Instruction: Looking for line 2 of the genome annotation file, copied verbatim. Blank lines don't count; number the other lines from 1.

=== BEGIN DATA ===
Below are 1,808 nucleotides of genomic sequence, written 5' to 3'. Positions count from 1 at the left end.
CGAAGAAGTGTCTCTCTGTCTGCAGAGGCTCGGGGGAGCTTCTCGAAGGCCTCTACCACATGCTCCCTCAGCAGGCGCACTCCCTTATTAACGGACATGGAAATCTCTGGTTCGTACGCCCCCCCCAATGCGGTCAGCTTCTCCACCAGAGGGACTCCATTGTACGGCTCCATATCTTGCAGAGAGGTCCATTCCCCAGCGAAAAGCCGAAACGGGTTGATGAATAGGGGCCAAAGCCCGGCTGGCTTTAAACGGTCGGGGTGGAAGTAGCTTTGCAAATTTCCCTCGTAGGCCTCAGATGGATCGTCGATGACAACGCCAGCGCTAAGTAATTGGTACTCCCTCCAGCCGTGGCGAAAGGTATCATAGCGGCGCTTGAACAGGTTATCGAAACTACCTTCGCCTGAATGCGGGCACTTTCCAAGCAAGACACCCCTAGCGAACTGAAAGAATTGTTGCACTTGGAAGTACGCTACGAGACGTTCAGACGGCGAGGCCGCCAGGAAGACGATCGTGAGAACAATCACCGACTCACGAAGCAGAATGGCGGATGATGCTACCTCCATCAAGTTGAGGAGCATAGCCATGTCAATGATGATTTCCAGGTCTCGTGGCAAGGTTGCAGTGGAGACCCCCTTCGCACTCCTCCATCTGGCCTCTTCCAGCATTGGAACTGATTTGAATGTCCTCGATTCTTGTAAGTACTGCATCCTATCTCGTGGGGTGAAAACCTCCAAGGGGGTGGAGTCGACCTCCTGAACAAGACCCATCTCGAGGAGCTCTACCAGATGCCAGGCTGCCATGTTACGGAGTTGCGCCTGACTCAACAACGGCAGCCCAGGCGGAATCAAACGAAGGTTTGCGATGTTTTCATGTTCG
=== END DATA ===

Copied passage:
CGAAGAAGTGTCTCTCTGTCTGCAGAGGCTCGGGGGAGCTTCTCGAAGGCCTCTACCACATGCTCCCTCAGCAGGCGCACTCCCTTATTAACGGACATGGAAATCTCTGGTTCGTACGCCCCCCCCAATGCGGTCAGCTTCTCCACCAGAGGGACTCCATTGTACGGCTCCATATCTTGCAGAGAGGTCCATTCCCCAGCGAAAAGCCGAAACGGGTTGATGAATAGGGGCCAAAGCCCGGCTGGCTTTAAACGGTCGGGGTGGAAGTAGCTTTGCAAATTTCCCTCGTAGGCCTCAGATGGATCGTCGATGACAACGCCAGCGCTAAGTAATTGGTACTCCCTCCAGCCGTGGCGAAAGGTATCATAGCGGCGCTTGAACAGGTTATCGAAACTACCTTCGCCTGAATGCGGGCACTTTCCAAGCAAGACACCCCTAGCGAACTGAAAGAATTGTTGCACTTGGAAGTACGCTACGAGACGTTCAGACGGCGAGGCCGCCAGGAAGACGATCGTGAGAACAATCACCGACTCACGAAGCAGAATGGCGGATGATGCTACCTCCATCAAGTTGAGGAGCATAGCCATGTCAATGATGATTTCCAGGTCTCGTGGCAAGGTTGCAGTGGAGACCCCCTTCGCACTCCTCCATCTGGCCTCTTCCAGCATTGGAACTGATTTGAATGTCCTCGATTCTTGTAAGTACTGCATCCTATCTCGTGGGGTGAAAACCTCCAAGGGGGTGGAGTCGACCTCCTGAACAAGACCCATCTCGAGGAGCTCTACCAGATGCCAGGCTGCCATGTTACGGAGTTGCGCCTGACTCAACAACGGCAGCCCAGGCGGAATCAAACGAAGGTTTGCGATGTTTTCATGTTCG